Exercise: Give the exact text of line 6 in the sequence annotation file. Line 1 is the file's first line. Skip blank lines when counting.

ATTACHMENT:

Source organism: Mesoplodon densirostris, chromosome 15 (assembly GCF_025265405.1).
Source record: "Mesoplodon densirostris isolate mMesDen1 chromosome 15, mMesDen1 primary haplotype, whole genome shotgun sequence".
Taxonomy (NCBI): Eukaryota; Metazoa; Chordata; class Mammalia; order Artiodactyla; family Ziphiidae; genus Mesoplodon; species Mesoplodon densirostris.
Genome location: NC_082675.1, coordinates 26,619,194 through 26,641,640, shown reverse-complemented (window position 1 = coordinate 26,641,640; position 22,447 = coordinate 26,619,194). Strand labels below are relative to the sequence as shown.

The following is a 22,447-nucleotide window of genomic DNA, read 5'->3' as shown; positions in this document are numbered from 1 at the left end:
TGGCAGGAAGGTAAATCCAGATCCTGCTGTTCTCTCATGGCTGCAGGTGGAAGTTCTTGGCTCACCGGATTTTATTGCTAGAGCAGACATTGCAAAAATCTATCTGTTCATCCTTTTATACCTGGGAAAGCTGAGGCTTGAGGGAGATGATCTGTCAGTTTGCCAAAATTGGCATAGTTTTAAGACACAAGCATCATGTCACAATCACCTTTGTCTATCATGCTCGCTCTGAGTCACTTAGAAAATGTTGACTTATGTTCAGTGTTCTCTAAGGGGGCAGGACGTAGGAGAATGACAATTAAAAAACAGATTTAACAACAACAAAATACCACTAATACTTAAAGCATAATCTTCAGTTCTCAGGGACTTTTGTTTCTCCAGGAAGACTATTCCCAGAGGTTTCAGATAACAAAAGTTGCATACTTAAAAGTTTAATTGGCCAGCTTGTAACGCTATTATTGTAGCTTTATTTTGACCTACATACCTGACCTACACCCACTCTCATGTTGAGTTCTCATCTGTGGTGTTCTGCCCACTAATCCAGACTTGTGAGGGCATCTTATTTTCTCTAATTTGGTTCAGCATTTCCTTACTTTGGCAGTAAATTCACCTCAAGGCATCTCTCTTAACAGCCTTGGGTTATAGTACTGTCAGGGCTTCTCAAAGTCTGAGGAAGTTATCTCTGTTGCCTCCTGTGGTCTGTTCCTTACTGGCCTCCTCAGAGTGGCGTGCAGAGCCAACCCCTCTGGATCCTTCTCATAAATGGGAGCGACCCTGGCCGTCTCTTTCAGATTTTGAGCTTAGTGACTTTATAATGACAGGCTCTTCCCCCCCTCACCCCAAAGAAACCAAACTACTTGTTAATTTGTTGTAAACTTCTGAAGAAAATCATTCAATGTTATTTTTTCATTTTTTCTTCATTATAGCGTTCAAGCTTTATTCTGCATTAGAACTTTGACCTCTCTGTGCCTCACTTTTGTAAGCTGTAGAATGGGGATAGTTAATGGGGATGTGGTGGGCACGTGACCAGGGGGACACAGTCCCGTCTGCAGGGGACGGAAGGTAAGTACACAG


TGGCAGGAAGGTAAATCCAGATCCTGCTGTTCTCTCATGGCTGCAGGTGGAAGTTCTTGGCTCACCGGATTTTATTGCTAGAGCAGACATTGCAAAAATCTATCTGTTCATCCTTTTATACCTGGGAAAGCTGAGGCTTGAGGGAGATGATCTGTCAGTTTGCCAAAATTGGCATAGTTTTAAGACACAAGCATCATGTCACAATCACCTTTGTCTATCATGCTCGCTCTGAGTCACTTAGAAAATGTTGACTTATGTTCAGTGTTCTCTAAGGGGGCAGGACGTAGGAGAATGACAATTAAAAAACAGATTTAACAACAACAAAATACCACTAATACTTAAAGCATAATCTTCAGTTCTCAGGGACTTTTGTTTCTCCAGGAAGACTATTCCCAGAGGTTTCAGATAACAAAAGTTGCATACTTAAAAGTTTAATTGGCCAGCTTGTAACGCTATTATTGTAGCTTTATTTTGACCTACATACCTGACCTACACCCACTCTCATGTTGAGTTCTCATCTGTGGTGTTCTGCCCACTAATCCAGACTTGTGAGGGCATCTTATTTTCTCTAATTTGGTTCAGCATTTCCTTACTTTGGCAGTAAATTCACCTCAAGGCATCTCTCTTAACAGCCTTGGGTTATAGTACTGTCAGGGCTTCTCAAAGTCTGAGGAAGTTATCTCTGTTGCCTCCTGTGGTCTGTTCCTTACTGGCCTCCTCAGAGTGGCGTGCAGAGCCAACCCCTCTGGATCCTTCTCATAAATGGGAGCGACCCTGGCCGTCTCTTTCAGATTTTGAGCTTAGTGACTTTATAATGACAGGCTCTTCCCCCCCTCACCCCAAAGAAACCAAACTACTTGTTAATTTGTTGTAAACTTCTGAAGAAAATCATTCAATGTTATTTTTTCATTTTTTCTTCATTATAGCGTTCAAGCTTTATTCTGCATTAGAACTTTGACCTCTCTGTGCCTCACTTTTGTAAGCTGTAGAATGGGGATAGTTAATGGGGATGTGGTGGGCACGTGACCAGGGGGACACAGTCCCGTCTGCAGGGGACGGAAGGTAAGTACACAG